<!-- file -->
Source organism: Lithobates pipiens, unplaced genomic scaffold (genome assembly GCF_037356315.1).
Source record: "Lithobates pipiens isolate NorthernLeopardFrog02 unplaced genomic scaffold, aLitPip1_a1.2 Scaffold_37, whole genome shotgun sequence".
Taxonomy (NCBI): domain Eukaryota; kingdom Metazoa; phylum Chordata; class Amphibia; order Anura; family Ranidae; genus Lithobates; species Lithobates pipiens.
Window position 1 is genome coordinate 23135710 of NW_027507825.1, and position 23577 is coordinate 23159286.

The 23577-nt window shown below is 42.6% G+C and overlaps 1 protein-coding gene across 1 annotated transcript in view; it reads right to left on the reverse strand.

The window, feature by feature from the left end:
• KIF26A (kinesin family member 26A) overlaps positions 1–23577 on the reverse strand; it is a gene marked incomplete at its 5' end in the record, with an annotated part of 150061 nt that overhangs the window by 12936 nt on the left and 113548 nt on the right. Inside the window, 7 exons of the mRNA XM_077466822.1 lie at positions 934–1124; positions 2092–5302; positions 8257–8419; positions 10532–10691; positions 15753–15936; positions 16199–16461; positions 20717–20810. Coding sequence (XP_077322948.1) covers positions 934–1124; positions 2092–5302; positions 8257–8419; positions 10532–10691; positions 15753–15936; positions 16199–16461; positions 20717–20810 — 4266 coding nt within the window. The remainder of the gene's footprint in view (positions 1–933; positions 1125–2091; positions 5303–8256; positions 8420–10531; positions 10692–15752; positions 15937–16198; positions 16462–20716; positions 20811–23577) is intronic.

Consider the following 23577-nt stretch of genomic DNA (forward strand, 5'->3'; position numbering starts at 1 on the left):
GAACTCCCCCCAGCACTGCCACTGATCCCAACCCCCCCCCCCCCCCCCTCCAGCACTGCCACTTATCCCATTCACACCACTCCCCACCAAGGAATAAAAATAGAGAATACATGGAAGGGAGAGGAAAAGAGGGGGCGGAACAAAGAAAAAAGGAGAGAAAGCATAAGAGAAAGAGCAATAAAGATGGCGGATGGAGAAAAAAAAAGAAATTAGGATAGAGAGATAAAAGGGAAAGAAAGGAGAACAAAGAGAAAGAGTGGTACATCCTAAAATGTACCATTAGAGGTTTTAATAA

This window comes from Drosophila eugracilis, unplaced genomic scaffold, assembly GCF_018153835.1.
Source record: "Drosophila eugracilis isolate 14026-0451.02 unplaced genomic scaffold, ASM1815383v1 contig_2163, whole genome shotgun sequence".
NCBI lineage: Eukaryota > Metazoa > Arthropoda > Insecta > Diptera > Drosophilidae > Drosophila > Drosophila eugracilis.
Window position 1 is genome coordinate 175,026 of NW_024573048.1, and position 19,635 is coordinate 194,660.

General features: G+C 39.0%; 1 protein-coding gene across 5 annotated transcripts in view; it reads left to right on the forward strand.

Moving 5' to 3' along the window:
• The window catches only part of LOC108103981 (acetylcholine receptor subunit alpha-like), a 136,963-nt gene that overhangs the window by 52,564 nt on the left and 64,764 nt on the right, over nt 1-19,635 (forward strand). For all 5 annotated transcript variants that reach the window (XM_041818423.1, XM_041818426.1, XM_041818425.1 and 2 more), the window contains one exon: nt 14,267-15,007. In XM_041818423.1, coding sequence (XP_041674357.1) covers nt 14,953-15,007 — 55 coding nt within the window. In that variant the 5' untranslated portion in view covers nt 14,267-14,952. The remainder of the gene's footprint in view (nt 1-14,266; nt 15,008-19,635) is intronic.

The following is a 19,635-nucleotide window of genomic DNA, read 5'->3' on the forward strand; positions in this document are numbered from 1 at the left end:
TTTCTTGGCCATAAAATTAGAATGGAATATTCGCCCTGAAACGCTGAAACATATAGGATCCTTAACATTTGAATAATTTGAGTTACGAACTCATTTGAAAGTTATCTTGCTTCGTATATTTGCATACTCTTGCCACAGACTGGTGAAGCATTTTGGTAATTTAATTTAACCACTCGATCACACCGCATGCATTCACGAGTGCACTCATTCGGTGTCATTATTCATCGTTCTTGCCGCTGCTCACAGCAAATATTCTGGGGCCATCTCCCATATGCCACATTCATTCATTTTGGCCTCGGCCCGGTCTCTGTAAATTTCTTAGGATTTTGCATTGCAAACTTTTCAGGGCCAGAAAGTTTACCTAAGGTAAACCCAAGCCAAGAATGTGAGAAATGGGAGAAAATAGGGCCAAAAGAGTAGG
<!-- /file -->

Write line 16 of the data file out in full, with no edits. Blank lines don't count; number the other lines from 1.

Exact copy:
• The window catches only part of LOC108103981 (acetylcholine receptor subunit alpha-like), a 136,963-nt gene that overhangs the window by 52,564 nt on the left and 64,764 nt on the right, over nt 1-19,635 (forward strand). For all 5 annotated transcript variants that reach the window (XM_041818423.1, XM_041818426.1, XM_041818425.1 and 2 more), the window contains one exon: nt 14,267-15,007. In XM_041818423.1, coding sequence (XP_041674357.1) covers nt 14,953-15,007 — 55 coding nt within the window. In that variant the 5' untranslated portion in view covers nt 14,267-14,952. The remainder of the gene's footprint in view (nt 1-14,266; nt 15,008-19,635) is intronic.